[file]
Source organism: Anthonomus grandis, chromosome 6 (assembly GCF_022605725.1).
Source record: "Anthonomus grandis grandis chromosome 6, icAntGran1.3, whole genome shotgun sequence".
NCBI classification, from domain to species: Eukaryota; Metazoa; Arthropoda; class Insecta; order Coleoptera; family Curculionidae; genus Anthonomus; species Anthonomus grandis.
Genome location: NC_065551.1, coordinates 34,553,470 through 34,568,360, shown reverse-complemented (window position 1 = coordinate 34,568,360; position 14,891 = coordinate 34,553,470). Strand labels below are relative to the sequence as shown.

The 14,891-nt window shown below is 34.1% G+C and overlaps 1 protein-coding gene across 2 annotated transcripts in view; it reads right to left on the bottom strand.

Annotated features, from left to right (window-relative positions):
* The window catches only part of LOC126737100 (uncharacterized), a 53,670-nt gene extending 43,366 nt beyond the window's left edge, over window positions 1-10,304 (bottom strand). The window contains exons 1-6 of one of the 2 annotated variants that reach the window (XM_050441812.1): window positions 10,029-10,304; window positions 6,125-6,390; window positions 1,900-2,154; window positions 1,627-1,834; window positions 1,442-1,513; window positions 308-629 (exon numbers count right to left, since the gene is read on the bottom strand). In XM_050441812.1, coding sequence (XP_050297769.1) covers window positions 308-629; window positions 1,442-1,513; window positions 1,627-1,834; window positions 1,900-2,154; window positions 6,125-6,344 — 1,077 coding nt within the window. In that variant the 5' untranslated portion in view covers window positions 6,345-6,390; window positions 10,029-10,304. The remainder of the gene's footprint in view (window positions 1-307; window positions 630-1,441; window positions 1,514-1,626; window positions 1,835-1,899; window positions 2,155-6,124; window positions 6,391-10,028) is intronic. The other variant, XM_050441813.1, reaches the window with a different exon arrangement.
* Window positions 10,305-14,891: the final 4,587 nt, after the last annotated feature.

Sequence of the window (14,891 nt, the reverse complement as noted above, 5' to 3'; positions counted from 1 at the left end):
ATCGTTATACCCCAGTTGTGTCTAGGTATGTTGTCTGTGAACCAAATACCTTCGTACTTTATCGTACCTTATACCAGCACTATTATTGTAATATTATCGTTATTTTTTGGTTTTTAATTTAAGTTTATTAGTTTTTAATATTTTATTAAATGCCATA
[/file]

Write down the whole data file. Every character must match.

Source organism: Anthonomus grandis, chromosome 6 (assembly GCF_022605725.1).
Source record: "Anthonomus grandis grandis chromosome 6, icAntGran1.3, whole genome shotgun sequence".
NCBI classification, from domain to species: Eukaryota; Metazoa; Arthropoda; class Insecta; order Coleoptera; family Curculionidae; genus Anthonomus; species Anthonomus grandis.
Genome location: NC_065551.1, coordinates 34,553,470 through 34,568,360, shown reverse-complemented (window position 1 = coordinate 34,568,360; position 14,891 = coordinate 34,553,470). Strand labels below are relative to the sequence as shown.

The 14,891-nt window shown below is 34.1% G+C and overlaps 1 protein-coding gene across 2 annotated transcripts in view; it reads right to left on the bottom strand.

Annotated features, from left to right (window-relative positions):
* The window catches only part of LOC126737100 (uncharacterized), a 53,670-nt gene extending 43,366 nt beyond the window's left edge, over window positions 1-10,304 (bottom strand). The window contains exons 1-6 of one of the 2 annotated variants that reach the window (XM_050441812.1): window positions 10,029-10,304; window positions 6,125-6,390; window positions 1,900-2,154; window positions 1,627-1,834; window positions 1,442-1,513; window positions 308-629 (exon numbers count right to left, since the gene is read on the bottom strand). In XM_050441812.1, coding sequence (XP_050297769.1) covers window positions 308-629; window positions 1,442-1,513; window positions 1,627-1,834; window positions 1,900-2,154; window positions 6,125-6,344 — 1,077 coding nt within the window. In that variant the 5' untranslated portion in view covers window positions 6,345-6,390; window positions 10,029-10,304. The remainder of the gene's footprint in view (window positions 1-307; window positions 630-1,441; window positions 1,514-1,626; window positions 1,835-1,899; window positions 2,155-6,124; window positions 6,391-10,028) is intronic. The other variant, XM_050441813.1, reaches the window with a different exon arrangement.
* Window positions 10,305-14,891: the final 4,587 nt, after the last annotated feature.

Sequence of the window (14,891 nt, the reverse complement as noted above, 5' to 3'; positions counted from 1 at the left end):
ATCGTTATACCCCAGTTGTGTCTAGGTATGTTGTCTGTGAACCAAATACCTTCGTACTTTATCGTACCTTATACCAGCACTATTATTGTAATATTATCGTTATTTTTTGGTTTTTAATTTAAGTTTATTAGTTTTTAATATTTTATTAAATGCCATA